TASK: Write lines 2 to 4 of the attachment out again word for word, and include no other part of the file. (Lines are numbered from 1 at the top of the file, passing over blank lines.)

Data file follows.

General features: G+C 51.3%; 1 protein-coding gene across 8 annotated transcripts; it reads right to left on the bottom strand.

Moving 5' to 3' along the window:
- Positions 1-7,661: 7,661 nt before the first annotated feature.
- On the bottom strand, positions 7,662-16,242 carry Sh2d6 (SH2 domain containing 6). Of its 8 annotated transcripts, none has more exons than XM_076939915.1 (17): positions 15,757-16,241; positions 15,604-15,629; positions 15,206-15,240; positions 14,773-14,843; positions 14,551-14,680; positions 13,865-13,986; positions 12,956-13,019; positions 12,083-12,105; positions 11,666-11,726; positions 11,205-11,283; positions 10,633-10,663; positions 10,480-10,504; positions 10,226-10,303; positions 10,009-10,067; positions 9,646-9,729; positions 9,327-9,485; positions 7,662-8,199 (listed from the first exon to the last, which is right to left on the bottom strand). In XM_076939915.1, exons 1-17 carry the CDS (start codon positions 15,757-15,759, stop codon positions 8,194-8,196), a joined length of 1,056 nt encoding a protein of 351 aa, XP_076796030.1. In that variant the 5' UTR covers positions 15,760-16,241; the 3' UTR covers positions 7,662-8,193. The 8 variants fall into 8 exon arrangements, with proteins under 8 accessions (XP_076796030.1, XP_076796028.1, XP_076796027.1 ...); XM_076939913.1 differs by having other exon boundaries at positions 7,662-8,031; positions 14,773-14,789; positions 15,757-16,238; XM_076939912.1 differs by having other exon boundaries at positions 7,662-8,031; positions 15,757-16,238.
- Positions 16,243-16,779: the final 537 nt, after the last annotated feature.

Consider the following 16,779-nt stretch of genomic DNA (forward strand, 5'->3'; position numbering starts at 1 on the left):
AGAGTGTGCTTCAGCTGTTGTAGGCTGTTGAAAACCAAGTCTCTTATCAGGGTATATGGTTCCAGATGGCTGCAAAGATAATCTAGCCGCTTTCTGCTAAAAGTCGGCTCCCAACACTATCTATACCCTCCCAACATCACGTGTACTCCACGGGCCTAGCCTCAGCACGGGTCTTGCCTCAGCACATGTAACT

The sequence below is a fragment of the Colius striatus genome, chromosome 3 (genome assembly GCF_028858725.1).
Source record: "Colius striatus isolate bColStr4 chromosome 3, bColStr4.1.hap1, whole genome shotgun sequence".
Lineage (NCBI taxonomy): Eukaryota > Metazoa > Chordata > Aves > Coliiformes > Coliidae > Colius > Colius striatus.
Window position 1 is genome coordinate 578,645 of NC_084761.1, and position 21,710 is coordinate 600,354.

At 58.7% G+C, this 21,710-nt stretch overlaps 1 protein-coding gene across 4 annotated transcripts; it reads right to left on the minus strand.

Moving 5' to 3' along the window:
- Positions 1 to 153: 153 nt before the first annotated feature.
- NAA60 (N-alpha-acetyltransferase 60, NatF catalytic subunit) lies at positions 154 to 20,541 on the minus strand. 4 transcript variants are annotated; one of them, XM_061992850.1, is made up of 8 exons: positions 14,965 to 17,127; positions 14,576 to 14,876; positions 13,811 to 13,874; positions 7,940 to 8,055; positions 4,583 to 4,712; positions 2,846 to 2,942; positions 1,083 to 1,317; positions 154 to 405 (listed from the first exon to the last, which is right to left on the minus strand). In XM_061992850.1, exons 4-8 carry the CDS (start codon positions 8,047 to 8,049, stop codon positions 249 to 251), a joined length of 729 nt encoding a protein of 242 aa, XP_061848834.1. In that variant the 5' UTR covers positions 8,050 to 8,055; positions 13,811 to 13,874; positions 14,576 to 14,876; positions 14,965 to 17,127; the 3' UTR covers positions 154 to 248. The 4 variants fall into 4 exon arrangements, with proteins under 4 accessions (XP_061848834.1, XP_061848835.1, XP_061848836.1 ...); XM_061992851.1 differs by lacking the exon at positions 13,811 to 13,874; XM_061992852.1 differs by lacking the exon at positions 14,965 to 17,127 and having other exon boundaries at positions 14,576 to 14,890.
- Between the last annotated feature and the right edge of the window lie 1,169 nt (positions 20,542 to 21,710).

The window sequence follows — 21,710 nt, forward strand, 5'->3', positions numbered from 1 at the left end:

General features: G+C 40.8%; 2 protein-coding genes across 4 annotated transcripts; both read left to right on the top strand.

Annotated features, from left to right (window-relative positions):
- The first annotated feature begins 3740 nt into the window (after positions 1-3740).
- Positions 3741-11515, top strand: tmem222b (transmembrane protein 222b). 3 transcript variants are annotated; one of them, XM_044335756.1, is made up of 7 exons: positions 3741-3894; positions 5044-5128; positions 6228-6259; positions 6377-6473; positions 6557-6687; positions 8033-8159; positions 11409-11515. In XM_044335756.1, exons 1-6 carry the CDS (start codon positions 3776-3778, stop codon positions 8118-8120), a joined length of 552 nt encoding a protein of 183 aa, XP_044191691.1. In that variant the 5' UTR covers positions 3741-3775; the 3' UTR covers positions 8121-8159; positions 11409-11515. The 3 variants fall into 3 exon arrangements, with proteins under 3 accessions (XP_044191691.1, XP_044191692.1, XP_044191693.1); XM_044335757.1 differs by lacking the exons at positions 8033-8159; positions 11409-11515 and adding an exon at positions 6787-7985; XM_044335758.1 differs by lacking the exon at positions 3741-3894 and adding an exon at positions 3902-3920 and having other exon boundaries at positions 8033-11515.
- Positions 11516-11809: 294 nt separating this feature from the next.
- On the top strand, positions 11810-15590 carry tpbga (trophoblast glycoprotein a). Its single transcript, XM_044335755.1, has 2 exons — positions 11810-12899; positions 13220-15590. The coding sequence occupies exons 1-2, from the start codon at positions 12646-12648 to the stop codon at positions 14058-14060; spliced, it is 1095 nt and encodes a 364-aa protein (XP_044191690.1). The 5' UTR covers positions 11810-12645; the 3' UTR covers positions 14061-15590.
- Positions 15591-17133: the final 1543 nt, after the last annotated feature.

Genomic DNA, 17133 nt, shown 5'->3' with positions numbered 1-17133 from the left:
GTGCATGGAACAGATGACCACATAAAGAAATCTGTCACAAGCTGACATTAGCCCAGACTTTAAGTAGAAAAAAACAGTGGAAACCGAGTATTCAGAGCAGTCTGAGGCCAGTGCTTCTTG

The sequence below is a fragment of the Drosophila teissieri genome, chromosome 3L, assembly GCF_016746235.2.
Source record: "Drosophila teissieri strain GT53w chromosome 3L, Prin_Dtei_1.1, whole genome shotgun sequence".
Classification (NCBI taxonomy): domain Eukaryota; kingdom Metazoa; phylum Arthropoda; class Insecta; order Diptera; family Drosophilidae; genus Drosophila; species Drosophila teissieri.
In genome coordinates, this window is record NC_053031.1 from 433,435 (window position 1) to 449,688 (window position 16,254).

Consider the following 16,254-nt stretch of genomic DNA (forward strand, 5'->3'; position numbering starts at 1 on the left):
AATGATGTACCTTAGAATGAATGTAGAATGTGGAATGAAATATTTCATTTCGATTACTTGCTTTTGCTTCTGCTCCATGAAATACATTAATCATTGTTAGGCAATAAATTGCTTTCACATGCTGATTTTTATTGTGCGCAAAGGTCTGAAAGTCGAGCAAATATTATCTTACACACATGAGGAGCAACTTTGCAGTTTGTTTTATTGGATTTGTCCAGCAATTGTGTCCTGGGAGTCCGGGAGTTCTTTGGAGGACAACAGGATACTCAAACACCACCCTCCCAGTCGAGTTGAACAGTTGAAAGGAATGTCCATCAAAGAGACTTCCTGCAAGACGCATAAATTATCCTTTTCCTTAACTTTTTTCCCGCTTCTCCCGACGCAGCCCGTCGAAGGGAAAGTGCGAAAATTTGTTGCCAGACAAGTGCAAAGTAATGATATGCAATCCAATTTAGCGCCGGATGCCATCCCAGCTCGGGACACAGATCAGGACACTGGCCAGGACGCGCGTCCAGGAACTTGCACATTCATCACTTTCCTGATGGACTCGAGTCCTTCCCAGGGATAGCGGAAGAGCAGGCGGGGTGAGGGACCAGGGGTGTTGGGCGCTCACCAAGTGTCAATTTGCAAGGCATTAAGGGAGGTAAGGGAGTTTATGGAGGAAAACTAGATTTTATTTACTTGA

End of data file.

Moving 5' to 3' along the window:
- Positions 1-7,661: 7,661 nt before the first annotated feature.
- On the bottom strand, positions 7,662-16,242 carry Sh2d6 (SH2 domain containing 6). Of its 8 annotated transcripts, none has more exons than XM_076939915.1 (17): positions 15,757-16,241; positions 15,604-15,629; positions 15,206-15,240; positions 14,773-14,843; positions 14,551-14,680; positions 13,865-13,986; positions 12,956-13,019; positions 12,083-12,105; positions 11,666-11,726; positions 11,205-11,283; positions 10,633-10,663; positions 10,480-10,504; positions 10,226-10,303; positions 10,009-10,067; positions 9,646-9,729; positions 9,327-9,485; positions 7,662-8,199 (listed from the first exon to the last, which is right to left on the bottom strand). In XM_076939915.1, exons 1-17 carry the CDS (start codon positions 15,757-15,759, stop codon positions 8,194-8,196), a joined length of 1,056 nt encoding a protein of 351 aa, XP_076796030.1. In that variant the 5' UTR covers positions 15,760-16,241; the 3' UTR covers positions 7,662-8,193. The 8 variants fall into 8 exon arrangements, with proteins under 8 accessions (XP_076796030.1, XP_076796028.1, XP_076796027.1 ...); XM_076939913.1 differs by having other exon boundaries at positions 7,662-8,031; positions 14,773-14,789; positions 15,757-16,238; XM_076939912.1 differs by having other exon boundaries at positions 7,662-8,031; positions 15,757-16,238.